Ancient alcoholic beverages don’t always fit into neat, distinct categories. Chemical evidence of ancient alcoholic drinks show that they were often mixed concoctions. It would be rare to find products composed solely of barley, wheat, dates or grapes. Dates (where and when available) were perhaps the most frequent additive to beer. But beers were often sweetened also with grapes, sycamore, figs, honey (fruit and bee) and spices. As a general rule, ancient alcoholic drinks are identified by the type of primary sugars used in the fermentation – fruits for wine, cereals for beer.
There is no doubt that ancient Israel loved wine and prized it highly. Wine is more difficult to produce than beer because, unlike growing cereals, which ripen in a few months, viniculture requires permanent fields and social complexity. Over the past 100 years, however, many scholars have inferred that beer drinking is uncivilized – even loutish and uncouth. Some scholars have gone so far as to translate classic ancient Akkadian texts that clearly reference beer (šikaru) with the terms “wine” or “strong drink,” apparently to avoid degrading the esteemed imbibers. This has led many Bible scholars actively to distance Biblical heroes from a beer-drinking world, much like some Christians prefer to believe that Jesus drank unfermented grape juice despite overwhelming evidence to the contrary. William Foxwell Albright called the Philistines “carousers” because of their alcohol-orientated ceramic assemblage. This bad reputation for beer is unfounded in antiquity, and there is even good news lately for modern beer drinkers. The recent revolution of microbreweries, many of which produce brews that rival wine in complexity, means that beer drinkers need no longer feel inferior to wine connoisseurs.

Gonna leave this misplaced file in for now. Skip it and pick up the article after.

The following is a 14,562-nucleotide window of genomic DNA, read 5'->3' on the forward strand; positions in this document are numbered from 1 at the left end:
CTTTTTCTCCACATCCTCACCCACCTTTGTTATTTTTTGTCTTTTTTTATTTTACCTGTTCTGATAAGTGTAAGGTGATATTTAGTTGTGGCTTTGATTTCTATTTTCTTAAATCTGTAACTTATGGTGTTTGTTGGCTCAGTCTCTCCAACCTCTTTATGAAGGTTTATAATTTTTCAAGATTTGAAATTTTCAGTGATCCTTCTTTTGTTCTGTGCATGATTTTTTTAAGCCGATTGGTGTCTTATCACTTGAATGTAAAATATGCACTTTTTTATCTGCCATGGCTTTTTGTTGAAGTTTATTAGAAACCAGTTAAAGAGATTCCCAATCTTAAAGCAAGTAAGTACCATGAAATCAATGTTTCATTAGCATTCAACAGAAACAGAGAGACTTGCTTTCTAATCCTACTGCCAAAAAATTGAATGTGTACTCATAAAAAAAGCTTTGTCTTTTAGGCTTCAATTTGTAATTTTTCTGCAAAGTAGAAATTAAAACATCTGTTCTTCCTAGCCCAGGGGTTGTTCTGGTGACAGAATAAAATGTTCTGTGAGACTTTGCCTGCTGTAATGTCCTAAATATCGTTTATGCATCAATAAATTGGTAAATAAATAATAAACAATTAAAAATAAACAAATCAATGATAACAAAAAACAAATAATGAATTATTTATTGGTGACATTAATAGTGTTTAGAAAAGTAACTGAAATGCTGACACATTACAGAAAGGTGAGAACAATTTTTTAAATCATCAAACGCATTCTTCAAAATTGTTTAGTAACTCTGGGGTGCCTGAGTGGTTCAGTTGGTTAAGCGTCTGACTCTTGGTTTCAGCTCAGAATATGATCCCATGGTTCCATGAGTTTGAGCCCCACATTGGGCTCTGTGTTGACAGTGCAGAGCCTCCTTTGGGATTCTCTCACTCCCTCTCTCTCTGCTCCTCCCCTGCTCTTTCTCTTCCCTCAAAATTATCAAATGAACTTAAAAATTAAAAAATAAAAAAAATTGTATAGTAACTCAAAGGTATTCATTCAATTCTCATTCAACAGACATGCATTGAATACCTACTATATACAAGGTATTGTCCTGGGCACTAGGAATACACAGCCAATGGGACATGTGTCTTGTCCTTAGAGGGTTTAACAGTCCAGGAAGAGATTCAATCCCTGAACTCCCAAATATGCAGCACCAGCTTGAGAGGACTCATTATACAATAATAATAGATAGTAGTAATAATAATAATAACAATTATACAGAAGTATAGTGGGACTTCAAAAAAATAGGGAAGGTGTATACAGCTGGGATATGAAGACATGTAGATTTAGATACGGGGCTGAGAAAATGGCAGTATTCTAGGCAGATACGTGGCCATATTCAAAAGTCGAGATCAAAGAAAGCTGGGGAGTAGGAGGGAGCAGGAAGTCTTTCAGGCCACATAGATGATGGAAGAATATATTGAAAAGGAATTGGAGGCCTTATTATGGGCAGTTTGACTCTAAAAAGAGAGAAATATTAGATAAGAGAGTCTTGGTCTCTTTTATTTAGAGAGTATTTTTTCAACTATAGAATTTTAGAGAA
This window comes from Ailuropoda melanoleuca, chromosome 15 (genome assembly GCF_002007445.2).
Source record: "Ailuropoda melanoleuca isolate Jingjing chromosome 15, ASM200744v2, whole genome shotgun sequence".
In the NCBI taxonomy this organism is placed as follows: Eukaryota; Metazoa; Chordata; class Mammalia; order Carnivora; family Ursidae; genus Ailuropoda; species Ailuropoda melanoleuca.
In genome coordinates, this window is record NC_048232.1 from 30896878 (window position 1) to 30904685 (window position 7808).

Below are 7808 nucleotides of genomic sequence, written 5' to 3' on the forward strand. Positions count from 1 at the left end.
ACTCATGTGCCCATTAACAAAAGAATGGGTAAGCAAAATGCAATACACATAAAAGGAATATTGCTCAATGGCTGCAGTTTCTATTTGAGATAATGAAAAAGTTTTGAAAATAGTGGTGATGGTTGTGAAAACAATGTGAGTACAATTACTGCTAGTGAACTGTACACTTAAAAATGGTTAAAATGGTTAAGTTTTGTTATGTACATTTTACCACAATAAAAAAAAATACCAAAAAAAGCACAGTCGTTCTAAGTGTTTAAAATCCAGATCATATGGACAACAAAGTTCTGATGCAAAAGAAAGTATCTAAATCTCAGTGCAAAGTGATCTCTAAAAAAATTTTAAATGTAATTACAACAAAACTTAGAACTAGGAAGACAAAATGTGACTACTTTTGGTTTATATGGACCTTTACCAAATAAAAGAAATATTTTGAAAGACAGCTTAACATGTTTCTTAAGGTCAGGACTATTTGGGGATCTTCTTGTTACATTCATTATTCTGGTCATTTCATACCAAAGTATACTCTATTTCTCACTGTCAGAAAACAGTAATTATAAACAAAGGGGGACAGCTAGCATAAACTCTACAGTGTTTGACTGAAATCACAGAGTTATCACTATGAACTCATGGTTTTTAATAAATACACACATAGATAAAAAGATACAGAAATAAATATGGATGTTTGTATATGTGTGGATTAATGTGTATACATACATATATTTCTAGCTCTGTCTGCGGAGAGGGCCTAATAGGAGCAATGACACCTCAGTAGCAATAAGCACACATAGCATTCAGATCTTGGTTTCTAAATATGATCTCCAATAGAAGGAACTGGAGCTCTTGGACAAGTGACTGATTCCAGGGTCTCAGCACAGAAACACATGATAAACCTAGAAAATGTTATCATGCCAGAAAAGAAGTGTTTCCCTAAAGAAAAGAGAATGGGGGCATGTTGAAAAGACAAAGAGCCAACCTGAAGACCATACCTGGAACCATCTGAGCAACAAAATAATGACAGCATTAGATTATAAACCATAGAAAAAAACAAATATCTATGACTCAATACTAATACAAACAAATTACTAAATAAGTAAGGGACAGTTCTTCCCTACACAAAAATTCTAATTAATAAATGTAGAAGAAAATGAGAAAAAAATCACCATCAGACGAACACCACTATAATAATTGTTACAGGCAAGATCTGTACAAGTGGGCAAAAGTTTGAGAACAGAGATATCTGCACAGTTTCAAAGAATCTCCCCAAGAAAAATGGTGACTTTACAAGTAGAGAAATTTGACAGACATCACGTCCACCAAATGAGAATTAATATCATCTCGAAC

Michael M. Homan, “Did the Ancient Israelites Drink Beer?”, Biblical Archaeology Review vol. 36, no. 5 (September/October 2010), 53-54.